When is the last time you attended SHARE? If the answer is anything beyond a year, quite frankly, it’s been too long! Those of you newer to the mainframe may be asking, what is SHARE and why should I be interested in attending? SHARE has been making some changes and improvements, including some initiatives specifically geared toward the newer mainframe professional.
What Is SHARE?
In 1955, just two years after the release of IBM’s first computer, a handful of the earliest IT professionals collaborated to form SHARE. Thus, came into being the world’s first organization of computing professionals. Ever since, SHARE has become synonymous with high-quality, user-driven education, training, and resources to make enterprise computing professionals more effective in their jobs and more valuable to the organizations for which they work. SHARE currently counts more than 2,100 enterprise computing organizations among its active member ranks. These SHARE member organizations represent more than 20,000 individual enterprise computing specialists. SHARE is an independent, volunteer-run, financially self-sufficient organization that maintains an extremely close partnership with IBM and its subsidiaries, as well as other leading vendors. SHARE will be holding its next conference in San Diego, August 12 – 17.
Improving and Evolving
The last five years have seen SHARE make a concerted effort to continually improve its conference and to evolve into more than its stereotype of being a mainframe-focused users group. While the mainframe has always been, and will continue to be, a very important part of SHARE conferences, SHARE has much more to offer than just mainframe training sessions. In 2007, SHARE introduced two business issues—IT 2010 and Business Continuity. In keeping with these business issues, SHARE developed focused sessions around preparing the IT organization to realize business value from emerging technologies and lessons on how to keep IT services from failing and causing business interruption.
The Professional Development project at SHARE features presentations from some of the top speakers in the IT industry on subjects other than IT. For example, if you’re like many people, you have a profound fear of your boss asking you to give a presentation. Surveys indicate that the majority of us fear public speaking more than we fear dying.
Guess what? At SHARE, you can attend two sessions led by one of the world’s top public speaking coaches, Randall Munson, and get world-class advice on how to overcome your fear of public speaking and deliver great technical presentations. If you’re about to make the move to management, George D’Iorio, Richard Marshall, and Vicky Jo Varner lead some great sessions on how to prepare for your transition to management and how to succeed once you make the transition.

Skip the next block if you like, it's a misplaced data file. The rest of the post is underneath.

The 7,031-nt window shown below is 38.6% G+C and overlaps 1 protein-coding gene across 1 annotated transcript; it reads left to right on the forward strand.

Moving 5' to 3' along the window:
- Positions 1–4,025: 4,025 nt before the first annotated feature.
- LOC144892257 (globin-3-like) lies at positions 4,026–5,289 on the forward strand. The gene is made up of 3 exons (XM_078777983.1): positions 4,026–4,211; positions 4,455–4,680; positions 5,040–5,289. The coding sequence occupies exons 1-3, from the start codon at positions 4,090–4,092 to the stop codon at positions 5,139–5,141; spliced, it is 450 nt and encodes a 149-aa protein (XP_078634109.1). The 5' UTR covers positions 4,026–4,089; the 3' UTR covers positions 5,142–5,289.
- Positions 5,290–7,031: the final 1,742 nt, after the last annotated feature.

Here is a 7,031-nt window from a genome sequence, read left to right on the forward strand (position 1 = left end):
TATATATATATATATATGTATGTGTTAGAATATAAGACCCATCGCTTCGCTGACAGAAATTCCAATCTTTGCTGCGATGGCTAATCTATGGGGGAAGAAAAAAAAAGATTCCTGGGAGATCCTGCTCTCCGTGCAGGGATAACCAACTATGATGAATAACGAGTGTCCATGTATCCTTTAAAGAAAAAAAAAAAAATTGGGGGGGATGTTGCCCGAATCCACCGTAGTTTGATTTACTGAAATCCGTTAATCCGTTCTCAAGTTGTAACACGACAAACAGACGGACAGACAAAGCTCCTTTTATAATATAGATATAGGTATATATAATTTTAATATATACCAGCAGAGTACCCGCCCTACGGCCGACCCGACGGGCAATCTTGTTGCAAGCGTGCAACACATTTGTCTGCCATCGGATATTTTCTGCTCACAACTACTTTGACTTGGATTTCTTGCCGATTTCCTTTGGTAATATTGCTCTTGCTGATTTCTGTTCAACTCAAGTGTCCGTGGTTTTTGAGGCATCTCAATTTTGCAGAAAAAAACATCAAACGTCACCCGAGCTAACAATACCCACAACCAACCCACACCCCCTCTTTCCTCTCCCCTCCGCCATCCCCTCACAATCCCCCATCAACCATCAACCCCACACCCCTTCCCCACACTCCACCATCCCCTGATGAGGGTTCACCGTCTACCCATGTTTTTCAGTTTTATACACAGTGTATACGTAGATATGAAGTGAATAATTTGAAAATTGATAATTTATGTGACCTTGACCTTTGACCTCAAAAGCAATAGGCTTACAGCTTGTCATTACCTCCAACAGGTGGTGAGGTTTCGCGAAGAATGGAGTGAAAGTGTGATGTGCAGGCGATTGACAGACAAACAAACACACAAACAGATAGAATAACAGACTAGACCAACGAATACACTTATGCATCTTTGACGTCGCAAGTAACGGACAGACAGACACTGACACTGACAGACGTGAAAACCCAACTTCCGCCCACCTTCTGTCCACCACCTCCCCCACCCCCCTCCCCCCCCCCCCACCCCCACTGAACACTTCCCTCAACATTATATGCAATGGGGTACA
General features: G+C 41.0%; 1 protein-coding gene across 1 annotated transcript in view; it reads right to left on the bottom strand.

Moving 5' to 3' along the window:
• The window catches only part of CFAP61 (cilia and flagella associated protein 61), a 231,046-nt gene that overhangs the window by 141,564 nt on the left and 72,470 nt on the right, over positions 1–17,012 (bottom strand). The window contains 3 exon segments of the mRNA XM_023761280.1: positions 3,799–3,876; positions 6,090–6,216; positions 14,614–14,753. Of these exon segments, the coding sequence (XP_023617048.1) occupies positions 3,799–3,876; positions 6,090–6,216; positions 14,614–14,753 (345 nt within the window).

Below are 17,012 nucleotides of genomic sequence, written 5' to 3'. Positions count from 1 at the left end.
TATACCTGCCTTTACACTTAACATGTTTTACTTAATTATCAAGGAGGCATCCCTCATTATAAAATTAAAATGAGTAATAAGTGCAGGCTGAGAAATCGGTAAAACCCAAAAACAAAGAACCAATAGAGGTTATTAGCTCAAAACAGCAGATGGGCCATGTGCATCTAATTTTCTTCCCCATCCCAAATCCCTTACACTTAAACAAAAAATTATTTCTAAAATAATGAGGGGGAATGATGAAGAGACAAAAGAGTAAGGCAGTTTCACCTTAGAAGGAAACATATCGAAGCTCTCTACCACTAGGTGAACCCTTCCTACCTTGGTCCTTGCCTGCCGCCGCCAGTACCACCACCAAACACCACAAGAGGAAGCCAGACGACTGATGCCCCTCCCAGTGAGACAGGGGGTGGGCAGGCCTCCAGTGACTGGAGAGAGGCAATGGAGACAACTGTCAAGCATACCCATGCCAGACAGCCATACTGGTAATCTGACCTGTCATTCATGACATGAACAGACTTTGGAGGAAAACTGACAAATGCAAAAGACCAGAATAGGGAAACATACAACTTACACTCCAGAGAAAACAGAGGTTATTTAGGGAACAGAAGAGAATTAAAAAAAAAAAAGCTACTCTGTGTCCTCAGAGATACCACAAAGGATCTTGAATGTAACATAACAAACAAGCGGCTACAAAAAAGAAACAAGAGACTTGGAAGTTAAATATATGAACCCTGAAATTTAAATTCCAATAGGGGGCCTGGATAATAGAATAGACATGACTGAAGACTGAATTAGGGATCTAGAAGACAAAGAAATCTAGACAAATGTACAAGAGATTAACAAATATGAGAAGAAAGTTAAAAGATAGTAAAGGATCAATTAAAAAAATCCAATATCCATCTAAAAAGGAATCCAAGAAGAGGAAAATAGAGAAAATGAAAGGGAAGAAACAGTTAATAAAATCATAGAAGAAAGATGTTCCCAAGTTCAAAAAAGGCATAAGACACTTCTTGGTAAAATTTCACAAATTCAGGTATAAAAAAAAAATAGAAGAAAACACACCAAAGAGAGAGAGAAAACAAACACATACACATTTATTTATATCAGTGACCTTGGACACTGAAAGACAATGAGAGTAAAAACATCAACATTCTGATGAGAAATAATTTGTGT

Is your organization evaluating Service-Oriented Architecture (SOA)? SHARE in San Diego has 24 SOA training sessions from the basics to the advanced on a wide variety of platforms. How about IT 2010 or IT Infrastructure Library (ITIL) initiatives? SHARE in San Diego has a variety of sessions on those topics as well. SHARE in San Diego also will see a renewed emphasis placed on business continuity, disaster recovery, and IT resilience for all platforms and technologies.
SHARE members and attendees frequently express the value of SHARE to their companies. The April/May 2007 issue of z/Journal highlighted the success realized by the Province of Quebec in its migration to Linux on System z. They were able to take knowledge gained from SHARE colleagues and sessions and apply it to their successful implementation. It’s just one example of learning from SHARE and applying the results at home. Other examples are highlighted in a SHARE’d Experience, a platform where attendees communicate and express opinions about SHARE’s year-round education, networking, and user-driven programs.
SHARE Mainframe-Focused Highlights for San Diego
SHARE and IBM have been working closely to attract more IT professionals to the mainframe, both new college grads and experienced professionals. The zNextGen initiative is an active project at SHARE that now has more than 250 members. IBM’s Academic Initiative is doing a fantastic job at the college/university campuses of getting the mainframe back into the computer science and MIS curriculums. Session 3102 (Head of the Class: Professors’ Perspectives on Mainframe Education) will be led by Mary Ann Hoffman, Cameron Seay, and Chu Jong from Marist College, North Carolina Central University, and Illinois State University, respectively. zNextGen and the IBM Academic Initiative also are sponsoring the Entry Level Systems Programming certification exam. The normal $95 fee will be waived if you take the test at SHARE. For those from the vendor ranks, you will be able to register for and take IBM sales and technical sales support System z certification exams at a significant discount. Finally, on Sunday, Aug. 12, there will be an all-day workshop on “The Best of Things I Wish Someone Had Told Me About DB2 for z/OS” led by five-time IDUG Best Speaker Award winner Bonnie K. Baker.
The SHARE MVS Program will again offer more than 240 sessions on topics ranging from assembler programming to performance management, capacity planning, storage, JES2, and many other topics from such noteworthy speakers as Pat Artis, Tom Beretvas, Cheryl Watson, Peter Enrico, Glenn Anderson, Harv Emery, and Ed Jaffe.
SHARE continues to lead the way in mainframe focused user education and training, and has expanded beyond the mainframe to offer the most comprehensive technical and professional training program available today. For about one-third of the cost of your typical training course focusing on one area, you can get topnotch training focused on your interests and taught by industry thought leaders. If you haven’t attended SHARE in the past year, it’s time to reconnect. To learn more, go to www.sandiego.share.org. Z